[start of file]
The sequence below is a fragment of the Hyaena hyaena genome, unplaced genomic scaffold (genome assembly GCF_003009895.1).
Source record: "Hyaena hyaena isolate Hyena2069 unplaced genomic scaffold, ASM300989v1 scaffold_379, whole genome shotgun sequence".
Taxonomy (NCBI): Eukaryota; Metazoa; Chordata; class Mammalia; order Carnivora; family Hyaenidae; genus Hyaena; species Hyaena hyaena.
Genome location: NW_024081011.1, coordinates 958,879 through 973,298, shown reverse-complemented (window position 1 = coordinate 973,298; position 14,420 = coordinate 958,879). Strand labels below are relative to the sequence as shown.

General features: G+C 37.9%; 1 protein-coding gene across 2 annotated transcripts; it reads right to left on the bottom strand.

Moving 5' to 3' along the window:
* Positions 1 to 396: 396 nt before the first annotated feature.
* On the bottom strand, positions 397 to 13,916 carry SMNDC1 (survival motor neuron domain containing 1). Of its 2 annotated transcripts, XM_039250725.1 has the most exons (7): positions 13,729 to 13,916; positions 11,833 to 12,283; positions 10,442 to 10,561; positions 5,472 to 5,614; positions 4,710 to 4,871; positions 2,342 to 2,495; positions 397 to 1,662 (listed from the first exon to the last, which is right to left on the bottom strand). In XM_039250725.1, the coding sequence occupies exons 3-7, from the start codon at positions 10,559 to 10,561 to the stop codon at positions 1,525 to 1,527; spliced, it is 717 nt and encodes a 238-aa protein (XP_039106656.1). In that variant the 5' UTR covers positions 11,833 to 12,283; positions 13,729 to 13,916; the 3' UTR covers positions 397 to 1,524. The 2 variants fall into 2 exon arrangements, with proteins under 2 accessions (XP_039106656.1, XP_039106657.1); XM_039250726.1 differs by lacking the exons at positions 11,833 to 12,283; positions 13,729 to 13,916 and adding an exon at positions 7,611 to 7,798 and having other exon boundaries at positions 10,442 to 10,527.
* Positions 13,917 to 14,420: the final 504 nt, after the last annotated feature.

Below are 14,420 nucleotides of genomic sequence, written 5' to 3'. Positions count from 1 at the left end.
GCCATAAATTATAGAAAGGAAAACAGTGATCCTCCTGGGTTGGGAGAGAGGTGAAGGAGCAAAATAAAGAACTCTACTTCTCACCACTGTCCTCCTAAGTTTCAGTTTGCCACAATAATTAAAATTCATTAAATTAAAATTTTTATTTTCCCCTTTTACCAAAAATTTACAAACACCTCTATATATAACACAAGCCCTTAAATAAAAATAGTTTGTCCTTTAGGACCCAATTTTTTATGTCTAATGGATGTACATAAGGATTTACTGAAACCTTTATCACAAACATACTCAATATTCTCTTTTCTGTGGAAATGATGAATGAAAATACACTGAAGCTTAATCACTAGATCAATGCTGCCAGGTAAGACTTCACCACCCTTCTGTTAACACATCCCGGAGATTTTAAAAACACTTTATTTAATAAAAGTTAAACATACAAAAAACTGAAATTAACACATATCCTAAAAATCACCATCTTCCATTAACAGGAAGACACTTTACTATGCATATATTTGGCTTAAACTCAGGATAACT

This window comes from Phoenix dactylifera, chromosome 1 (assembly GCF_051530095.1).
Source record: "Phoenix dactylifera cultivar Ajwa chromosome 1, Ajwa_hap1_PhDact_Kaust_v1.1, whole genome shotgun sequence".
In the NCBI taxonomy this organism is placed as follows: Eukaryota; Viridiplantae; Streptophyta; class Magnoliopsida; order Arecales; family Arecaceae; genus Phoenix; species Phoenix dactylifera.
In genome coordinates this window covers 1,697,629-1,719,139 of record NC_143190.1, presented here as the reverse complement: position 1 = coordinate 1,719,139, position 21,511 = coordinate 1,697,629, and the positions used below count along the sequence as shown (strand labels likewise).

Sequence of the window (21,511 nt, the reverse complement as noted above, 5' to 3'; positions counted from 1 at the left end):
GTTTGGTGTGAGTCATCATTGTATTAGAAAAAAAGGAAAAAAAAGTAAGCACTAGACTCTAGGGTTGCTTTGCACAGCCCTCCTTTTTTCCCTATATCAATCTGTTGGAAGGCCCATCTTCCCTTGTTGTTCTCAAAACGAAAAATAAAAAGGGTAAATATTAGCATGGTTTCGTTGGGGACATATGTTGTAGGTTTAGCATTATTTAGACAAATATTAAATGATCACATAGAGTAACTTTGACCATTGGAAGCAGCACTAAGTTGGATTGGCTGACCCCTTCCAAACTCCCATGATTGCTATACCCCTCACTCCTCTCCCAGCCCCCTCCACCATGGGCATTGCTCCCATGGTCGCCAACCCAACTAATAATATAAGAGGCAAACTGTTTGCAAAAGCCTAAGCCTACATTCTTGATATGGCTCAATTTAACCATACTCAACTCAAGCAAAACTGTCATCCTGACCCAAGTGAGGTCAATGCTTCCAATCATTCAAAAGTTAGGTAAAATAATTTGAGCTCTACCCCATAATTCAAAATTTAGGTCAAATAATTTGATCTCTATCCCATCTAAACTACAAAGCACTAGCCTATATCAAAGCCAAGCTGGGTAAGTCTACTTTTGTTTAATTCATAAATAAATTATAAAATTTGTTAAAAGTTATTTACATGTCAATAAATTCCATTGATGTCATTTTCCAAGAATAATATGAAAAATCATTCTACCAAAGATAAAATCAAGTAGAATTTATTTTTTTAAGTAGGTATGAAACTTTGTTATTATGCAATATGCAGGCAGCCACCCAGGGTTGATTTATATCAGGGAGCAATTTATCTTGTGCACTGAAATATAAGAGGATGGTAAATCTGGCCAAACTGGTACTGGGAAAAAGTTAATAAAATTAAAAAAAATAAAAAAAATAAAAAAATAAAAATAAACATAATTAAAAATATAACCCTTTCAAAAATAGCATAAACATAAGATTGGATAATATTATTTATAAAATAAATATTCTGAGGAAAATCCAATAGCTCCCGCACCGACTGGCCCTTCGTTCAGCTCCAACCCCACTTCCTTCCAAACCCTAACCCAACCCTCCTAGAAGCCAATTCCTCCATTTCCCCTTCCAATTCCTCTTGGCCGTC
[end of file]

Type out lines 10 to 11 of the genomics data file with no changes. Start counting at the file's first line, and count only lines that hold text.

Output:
Below are 14,420 nucleotides of genomic sequence, written 5' to 3'. Positions count from 1 at the left end.
GCCATAAATTATAGAAAGGAAAACAGTGATCCTCCTGGGTTGGGAGAGAGGTGAAGGAGCAAAATAAAGAACTCTACTTCTCACCACTGTCCTCCTAAGTTTCAGTTTGCCACAATAATTAAAATTCATTAAATTAAAATTTTTATTTTCCCCTTTTACCAAAAATTTACAAACACCTCTATATATAACACAAGCCCTTAAATAAAAATAGTTTGTCCTTTAGGACCCAATTTTTTATGTCTAATGGATGTACATAAGGATTTACTGAAACCTTTATCACAAACATACTCAATATTCTCTTTTCTGTGGAAATGATGAATGAAAATACACTGAAGCTTAATCACTAGATCAATGCTGCCAGGTAAGACTTCACCACCCTTCTGTTAACACATCCCGGAGATTTTAAAAACACTTTATTTAATAAAAGTTAAACATACAAAAAACTGAAATTAACACATATCCTAAAAATCACCATCTTCCATTAACAGGAAGACACTTTACTATGCATATATTTGGCTTAAACTCAGGATAACT